Skip to comments.Why was the Texas fertiliser plant explosion so deadly?
Posted on 04/20/2013 6:59:56 AM PDT by Sir Napsalot
(snip) What makes ammonium nitrate explosive?
Ammonium nitrate, a common fertiliser additive, is a white crystalline solid at room temperature.
It is stable except when it is contaminated with organic (carbon-based) material.
In practice, it is commonly mixed with fuel oil to form an industrial explosive (called ammonium nitrate/fuel oil, or ANFO) and is widely used in the mining industry.
In the case of the explosion in West, something had to heat the ammonium nitrate in the fertiliser factory to a critical temperature of 300C for it to auto-ignite.
This would need to be either organic contaminants reacting with the ammonium nitrate or a completely separate fire that spread to the ammonium nitrate storage area.
Video evidence confirms a major high temperature fire was burning for some time before the detonation occurred.
At high temperatures, ammonium and nitrogen dioxide are formed when ammonium nitrate breaks down, and can react together to produce massive amounts of heat.
If the heat isnt dissipated and the reaction rate is allowed to escalate, the reaction will eventually cause detonation.
In West, it would appear all the damage done was caused by the pressure wave generated by the blast rather than toxic gases, though this has not yet been confirmed.
(Excerpt) Read more at theconversation.com ...
Did e win? Is Chick-Fil-A still banned from opening a store in Boston?
I think people were falsely assured that such an explosion could never occur at the plant. Look at where the plant is located, near where people work, live and go to school.
Back in the day when Oppau went pow!
Wasn't there a song about that by Sam the Sham and the Pharaohs?
Oppau-pau, Boom, oh Wow. When the pile went Pow!
“I read it was about 35 dead. Where did you get that number?”
The Texas City disaster of April 16, 1947 is the deadliest industrial accident in U.S. history, and one of the largest non-nuclear explosions. Originating with a mid-morning fire on board the French-registered vessel SS Grandcamp (docked in the Port of Texas City), its cargo of approximately 2,300 tons (2,086,100 kg) of ammonium nitrate detonated, with the initial blast and subsequent chain-reaction of further fires and explosions in other ships and nearby oil-storage facilities killing at least 581 people, including all but one member of the Texas City fire department.
We used an igniter at the bottom of the hole. The igniter was about the size of a hockey puck with a blasting cap wired into it.
Drop a rock in the hole to check for water. If none, then fill with ANFO to about 2 feet from the top. Fill remaining column with drill cuttings.
Wire everything to the blasting machine, blow the horn, then duck !
There were actually two cargo ships carrying ammonium nitrate. On April 16, 1947, A French vessel the SS Grandcamp loaded with 2,300 tons of ammonium nitrate to be turned into fertilizer. Docked at the Port of Texas City it erupted in flames, causing a massive explosion that killed approximately 576 people and flattened 1,000 buildings in the city. All of the city's firefighting equipment was destroyed in the blast and 26 firemen were killed. A second ship at the port, also carrying ammonium nitrate, caught fire in the blast and exploded 16 hours later. With the destruction of the city's fire-fighting equipment in the first blast, Texas City was helpless to contain the damage of the second blast.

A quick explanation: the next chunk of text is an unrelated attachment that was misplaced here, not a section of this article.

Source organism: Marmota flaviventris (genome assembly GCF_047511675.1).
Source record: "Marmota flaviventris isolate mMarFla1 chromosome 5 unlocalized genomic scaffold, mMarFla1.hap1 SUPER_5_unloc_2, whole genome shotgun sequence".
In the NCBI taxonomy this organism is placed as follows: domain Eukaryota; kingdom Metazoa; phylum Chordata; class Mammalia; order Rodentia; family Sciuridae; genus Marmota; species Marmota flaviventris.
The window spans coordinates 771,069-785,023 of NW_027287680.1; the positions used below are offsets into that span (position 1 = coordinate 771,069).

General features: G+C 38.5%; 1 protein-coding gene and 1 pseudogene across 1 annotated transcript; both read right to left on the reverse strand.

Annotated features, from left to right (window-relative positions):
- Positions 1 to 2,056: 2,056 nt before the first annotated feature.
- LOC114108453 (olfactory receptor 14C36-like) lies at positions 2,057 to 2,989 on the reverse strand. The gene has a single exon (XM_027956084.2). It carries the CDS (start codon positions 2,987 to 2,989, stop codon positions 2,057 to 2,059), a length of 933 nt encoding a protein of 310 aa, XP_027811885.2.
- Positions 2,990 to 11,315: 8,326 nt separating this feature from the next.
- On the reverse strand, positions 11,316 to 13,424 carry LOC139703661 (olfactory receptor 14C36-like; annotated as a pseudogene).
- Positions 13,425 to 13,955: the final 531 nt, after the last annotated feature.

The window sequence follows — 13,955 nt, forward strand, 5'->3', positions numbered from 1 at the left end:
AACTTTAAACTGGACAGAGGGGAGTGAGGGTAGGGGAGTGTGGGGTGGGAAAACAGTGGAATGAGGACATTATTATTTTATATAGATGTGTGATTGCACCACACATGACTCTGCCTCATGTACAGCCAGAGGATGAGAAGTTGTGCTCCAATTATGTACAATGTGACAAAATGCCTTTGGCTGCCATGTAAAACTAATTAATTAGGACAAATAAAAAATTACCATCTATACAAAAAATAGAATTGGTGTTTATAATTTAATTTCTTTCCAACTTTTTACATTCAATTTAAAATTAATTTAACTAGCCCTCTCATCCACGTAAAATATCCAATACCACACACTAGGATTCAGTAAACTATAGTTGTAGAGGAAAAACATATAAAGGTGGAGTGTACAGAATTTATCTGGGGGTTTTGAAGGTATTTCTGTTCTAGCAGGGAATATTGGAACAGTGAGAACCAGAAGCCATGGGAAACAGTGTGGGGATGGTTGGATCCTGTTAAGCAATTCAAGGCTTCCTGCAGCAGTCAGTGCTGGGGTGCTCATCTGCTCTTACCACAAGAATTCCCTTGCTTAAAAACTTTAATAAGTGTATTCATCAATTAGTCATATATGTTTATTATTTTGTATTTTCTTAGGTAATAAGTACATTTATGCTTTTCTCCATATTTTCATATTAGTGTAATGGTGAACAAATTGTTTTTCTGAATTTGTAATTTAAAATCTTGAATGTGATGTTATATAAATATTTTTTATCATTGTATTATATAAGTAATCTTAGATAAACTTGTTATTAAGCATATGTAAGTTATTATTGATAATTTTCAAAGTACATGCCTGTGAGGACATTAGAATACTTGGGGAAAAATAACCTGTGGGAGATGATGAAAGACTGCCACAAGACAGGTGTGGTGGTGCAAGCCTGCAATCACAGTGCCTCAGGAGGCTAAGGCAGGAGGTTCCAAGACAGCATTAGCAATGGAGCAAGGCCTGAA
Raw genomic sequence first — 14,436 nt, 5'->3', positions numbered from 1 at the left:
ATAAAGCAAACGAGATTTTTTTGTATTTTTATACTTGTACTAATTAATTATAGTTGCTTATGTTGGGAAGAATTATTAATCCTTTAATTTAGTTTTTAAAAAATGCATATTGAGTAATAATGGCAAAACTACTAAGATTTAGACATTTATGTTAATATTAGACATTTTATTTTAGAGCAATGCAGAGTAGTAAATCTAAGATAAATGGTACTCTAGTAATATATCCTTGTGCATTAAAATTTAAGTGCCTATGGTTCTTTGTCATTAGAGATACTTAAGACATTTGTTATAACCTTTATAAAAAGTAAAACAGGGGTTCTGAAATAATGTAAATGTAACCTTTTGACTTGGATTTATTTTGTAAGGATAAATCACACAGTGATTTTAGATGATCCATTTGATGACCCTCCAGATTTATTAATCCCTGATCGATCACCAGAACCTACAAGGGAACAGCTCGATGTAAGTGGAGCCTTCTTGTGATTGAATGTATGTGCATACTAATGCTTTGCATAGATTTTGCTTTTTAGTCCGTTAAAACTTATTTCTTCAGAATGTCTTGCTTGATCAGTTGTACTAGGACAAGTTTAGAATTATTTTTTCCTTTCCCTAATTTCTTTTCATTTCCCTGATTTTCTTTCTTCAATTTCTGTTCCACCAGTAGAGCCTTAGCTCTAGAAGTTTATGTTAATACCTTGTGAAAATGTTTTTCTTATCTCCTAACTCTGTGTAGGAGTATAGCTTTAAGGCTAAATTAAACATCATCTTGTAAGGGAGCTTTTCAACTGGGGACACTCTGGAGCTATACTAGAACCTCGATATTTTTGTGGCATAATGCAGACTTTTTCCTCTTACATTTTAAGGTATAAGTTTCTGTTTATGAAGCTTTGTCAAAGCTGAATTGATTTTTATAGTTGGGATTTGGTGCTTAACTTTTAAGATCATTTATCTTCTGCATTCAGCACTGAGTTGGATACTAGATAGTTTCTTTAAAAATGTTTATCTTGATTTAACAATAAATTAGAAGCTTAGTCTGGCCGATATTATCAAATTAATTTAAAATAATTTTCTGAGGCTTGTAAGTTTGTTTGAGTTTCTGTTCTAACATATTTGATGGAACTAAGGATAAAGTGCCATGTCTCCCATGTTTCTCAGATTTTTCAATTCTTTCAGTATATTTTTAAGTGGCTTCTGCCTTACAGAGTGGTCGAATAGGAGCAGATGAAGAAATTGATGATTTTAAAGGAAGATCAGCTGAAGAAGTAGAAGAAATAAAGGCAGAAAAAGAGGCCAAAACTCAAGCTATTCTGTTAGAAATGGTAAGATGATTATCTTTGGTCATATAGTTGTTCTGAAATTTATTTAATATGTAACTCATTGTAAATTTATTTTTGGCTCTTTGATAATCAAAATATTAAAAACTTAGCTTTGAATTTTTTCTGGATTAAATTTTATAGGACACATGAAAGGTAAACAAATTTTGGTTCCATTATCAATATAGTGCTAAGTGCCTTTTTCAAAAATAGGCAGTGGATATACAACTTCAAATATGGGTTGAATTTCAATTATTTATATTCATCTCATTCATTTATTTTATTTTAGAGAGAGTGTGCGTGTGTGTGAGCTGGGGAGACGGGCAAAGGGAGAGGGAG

It was the worst industrial accident in U.S. history.
On 21 September 1921 an explosion in a nitrogenous fertilizer plant near Oppau Germany involving some 4,500 tonnes of ammonium sulphonitrate fertilizer detonated creating a 90meter X 125meter crater, over 20meters deep. The official casualty report listed 561 deaths, 1,952 injured and 7,500 people left homeless. The explosion was heard in Munich, 275km from the plant. This was probably the largest non-nuclear explosion in history (excluding mother natures temper tantrums of course).
Especially when there is a huge fertilizer plant in the coverage area of that fire department.
I would bet the operators of the fertilizer plant were arguing with the fire department to turn off their hoses.
That is why they didn't leave. Why else would they be there?
it has been strange to see that very little discussion has occurred about a horrible blast that killed at least 35 with over 200 injured being placed on the back burner to the Boston bombing.
Ceremonies, athletes giving profane tributes, and lots of celebration, as if all terrorism has ended--I suppose we must wait to grieve for West, Texas until Boston deals with their feelings...
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